Executive Summary: WordRake is an impressive automated proofreader for lawyers.
Many of us are guilty of the same offense – we write like lawyers. To be precise, we often make word choices that hinder our ability to convey the point at hand in a concise and intelligible fashion. My prose is often wordy, and when I’m under the gun, it is not unusual for more than a few typos to find their way into my final draft. If time permits, I will often have a colleague proofread my work. However, this is not always possible if there is a time crunch or if I am working late at night on a blog post that must go out quickly to be timely.
Since I profess to be the hytech lawyer, it is only natural I would seek a technology solution to my proofreading need. First, I tried the grammar features of Microsoft Word and Apple’s Pages. While these programs catch basic spelling, tense and punctuation errors, they do not supplant the function of a good proofreader. I then tested two Windows based software solutions that purport to do just that; Grammarly and WordRake. Both of these products offer a free trial, which I took advantage of. Both products are sold on a subscription basis. Grammarly costs $ 139.00 per year for an individual subscription. WordRake is $99.00 per year for an individual subscription. Both offer other pricing plans based upon subscription length and number of licenses.
To demonstrate the programs, I ran them against the first rough draft of this post. Grammarly caught two grammatical errors, offered no suggestions to tighten the writing and identified many perfectly appropriate word uses as errors. However, because it found two significant grammatical errors, it was marginally helpful. A feature of Grammarly is it states the rule it is applying for each identified error and provides an example. This reiteration of proper grammar rules can, at least in theory, improve the skills of the writer as they work through the corrections. Grammarly also provides the option of selecting the appropriate level of strictness for the type of writing, e.g., general v. technical v. business v. creative v. casual, etc. It also has a plagiarism alert feature that offers a suggested citation to keep you out of trouble if your writing is too close to another source out on the Web.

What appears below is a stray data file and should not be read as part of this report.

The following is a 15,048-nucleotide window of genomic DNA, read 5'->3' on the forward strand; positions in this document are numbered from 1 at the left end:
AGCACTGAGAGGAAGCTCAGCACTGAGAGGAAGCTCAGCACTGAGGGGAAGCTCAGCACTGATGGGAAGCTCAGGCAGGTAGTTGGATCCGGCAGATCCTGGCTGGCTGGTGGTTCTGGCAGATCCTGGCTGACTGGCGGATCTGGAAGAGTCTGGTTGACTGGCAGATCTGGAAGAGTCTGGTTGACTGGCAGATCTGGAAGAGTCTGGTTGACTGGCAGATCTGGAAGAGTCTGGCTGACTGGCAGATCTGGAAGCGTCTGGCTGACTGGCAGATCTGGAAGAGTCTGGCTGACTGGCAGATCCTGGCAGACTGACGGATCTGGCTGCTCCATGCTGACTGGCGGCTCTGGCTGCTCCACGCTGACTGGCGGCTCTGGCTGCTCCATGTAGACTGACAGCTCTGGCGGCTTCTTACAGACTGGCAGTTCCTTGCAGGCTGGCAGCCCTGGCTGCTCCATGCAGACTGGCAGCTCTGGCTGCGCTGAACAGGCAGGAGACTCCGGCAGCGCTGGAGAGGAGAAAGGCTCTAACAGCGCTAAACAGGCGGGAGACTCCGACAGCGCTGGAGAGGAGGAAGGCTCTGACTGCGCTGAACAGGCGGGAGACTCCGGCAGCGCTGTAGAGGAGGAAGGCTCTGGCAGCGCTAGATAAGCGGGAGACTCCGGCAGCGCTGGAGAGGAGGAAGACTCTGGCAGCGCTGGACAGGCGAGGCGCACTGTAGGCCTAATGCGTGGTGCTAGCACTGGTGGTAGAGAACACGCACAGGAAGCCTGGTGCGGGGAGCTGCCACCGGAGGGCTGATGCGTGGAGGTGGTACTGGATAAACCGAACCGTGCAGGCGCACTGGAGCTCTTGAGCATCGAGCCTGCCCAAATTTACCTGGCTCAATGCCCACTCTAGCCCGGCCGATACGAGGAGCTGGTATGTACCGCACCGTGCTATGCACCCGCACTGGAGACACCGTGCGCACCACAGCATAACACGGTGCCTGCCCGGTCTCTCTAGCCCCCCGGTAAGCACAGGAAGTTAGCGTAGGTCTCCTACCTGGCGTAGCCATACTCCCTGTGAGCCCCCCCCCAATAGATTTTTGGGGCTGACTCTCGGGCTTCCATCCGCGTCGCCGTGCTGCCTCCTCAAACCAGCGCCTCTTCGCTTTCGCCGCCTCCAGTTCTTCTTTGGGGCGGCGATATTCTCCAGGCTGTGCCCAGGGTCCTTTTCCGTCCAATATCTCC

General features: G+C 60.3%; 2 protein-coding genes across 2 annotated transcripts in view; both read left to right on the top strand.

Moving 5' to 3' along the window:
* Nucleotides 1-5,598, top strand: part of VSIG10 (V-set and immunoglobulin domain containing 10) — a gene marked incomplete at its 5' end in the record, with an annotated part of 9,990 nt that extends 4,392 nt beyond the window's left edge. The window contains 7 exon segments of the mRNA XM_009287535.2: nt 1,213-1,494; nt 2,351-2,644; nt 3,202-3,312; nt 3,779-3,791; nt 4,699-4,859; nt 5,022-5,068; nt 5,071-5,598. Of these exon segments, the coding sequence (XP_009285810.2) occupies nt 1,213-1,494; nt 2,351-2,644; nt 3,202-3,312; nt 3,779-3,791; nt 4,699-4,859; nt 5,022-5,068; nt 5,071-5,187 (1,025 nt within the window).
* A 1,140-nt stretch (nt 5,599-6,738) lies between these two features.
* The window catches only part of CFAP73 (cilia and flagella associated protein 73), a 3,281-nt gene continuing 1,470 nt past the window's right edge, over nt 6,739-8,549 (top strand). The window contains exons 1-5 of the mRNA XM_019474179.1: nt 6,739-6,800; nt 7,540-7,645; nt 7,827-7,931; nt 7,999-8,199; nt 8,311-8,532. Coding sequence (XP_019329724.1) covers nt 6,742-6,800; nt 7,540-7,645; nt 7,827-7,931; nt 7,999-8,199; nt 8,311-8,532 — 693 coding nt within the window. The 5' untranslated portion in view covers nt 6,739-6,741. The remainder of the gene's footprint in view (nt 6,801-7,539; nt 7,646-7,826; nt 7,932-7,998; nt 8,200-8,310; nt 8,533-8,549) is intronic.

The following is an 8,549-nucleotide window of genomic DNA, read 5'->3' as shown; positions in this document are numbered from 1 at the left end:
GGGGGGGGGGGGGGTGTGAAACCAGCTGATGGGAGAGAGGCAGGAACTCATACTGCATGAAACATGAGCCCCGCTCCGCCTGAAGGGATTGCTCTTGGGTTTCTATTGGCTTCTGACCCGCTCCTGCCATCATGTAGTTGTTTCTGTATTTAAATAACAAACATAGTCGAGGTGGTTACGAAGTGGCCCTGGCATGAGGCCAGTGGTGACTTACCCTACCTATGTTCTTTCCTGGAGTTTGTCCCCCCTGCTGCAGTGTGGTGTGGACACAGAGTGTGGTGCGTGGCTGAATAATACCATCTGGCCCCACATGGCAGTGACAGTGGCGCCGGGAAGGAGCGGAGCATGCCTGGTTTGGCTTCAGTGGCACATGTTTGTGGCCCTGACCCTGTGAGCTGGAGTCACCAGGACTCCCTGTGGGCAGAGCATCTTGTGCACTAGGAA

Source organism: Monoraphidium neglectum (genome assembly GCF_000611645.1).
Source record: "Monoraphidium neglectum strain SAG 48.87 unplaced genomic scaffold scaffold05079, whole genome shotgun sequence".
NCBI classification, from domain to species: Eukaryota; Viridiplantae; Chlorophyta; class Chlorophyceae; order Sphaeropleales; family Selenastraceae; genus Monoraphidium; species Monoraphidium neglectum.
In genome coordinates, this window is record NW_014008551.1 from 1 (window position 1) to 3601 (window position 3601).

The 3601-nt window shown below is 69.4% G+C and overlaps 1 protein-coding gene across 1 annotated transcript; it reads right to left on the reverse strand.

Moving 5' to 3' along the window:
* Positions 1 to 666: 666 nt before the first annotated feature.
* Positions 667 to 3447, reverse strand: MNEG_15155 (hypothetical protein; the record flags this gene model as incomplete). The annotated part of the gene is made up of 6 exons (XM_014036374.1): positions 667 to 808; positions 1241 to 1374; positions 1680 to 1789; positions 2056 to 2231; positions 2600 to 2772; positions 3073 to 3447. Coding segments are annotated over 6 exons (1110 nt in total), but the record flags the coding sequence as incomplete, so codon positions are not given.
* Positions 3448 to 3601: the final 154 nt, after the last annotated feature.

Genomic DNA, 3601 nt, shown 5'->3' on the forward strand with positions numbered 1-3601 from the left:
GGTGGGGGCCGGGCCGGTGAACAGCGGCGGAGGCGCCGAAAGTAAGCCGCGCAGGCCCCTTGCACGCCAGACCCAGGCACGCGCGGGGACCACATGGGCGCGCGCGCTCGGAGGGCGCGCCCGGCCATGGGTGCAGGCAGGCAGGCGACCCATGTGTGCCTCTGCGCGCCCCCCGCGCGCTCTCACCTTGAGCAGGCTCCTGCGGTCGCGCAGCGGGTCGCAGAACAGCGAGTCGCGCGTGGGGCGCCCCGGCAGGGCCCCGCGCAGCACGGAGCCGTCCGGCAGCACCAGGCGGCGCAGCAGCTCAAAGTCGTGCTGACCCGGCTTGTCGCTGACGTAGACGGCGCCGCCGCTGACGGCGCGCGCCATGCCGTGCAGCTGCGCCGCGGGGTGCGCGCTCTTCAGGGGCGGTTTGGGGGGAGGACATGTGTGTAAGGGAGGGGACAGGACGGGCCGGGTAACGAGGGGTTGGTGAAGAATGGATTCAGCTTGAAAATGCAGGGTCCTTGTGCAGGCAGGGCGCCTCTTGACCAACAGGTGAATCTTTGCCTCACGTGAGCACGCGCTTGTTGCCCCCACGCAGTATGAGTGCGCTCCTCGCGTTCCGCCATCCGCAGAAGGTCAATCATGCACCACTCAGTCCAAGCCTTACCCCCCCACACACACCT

On the surface, WordRake is not as full featured and does not address as many grammar issues as Grammarly. Instead, it seems designed to catch the typical word choice and grammar mistakes made by attorneys—just what I needed. WordRake does not explain its correction proposals, but I found most of the proposed changes to be good suggestions or least reasonable. WordRake integrates with Microsoft Word, but not Microsoft Office. Therefore, if you want to grammar check your emails, you must “cut and paste” the text to Word and run it through the program. That said, I appreciated its straightforward design and found it easier and much faster to use than Grammarly because it offers suggestions for each error, where Grammarly often just quoted the grammar rule with an example, leaving me to figure it out.
Both programs had features I found useful, but WordRake substantially improved my writing; catching many issues missed by Grammarly. If I had to choose one of the two it would definitely be WordRake, although ideally I would use them both if time and finances would permit.
The reports from the respective programs are below.
WordRake offers concrete suggestions to improve and tighten the wrd choice. I was quite impressed.
This program did not address any of the style issues. It did find two legitmate grammar issues. This passage may not have been a good one to show Grammarly’s full capabilities.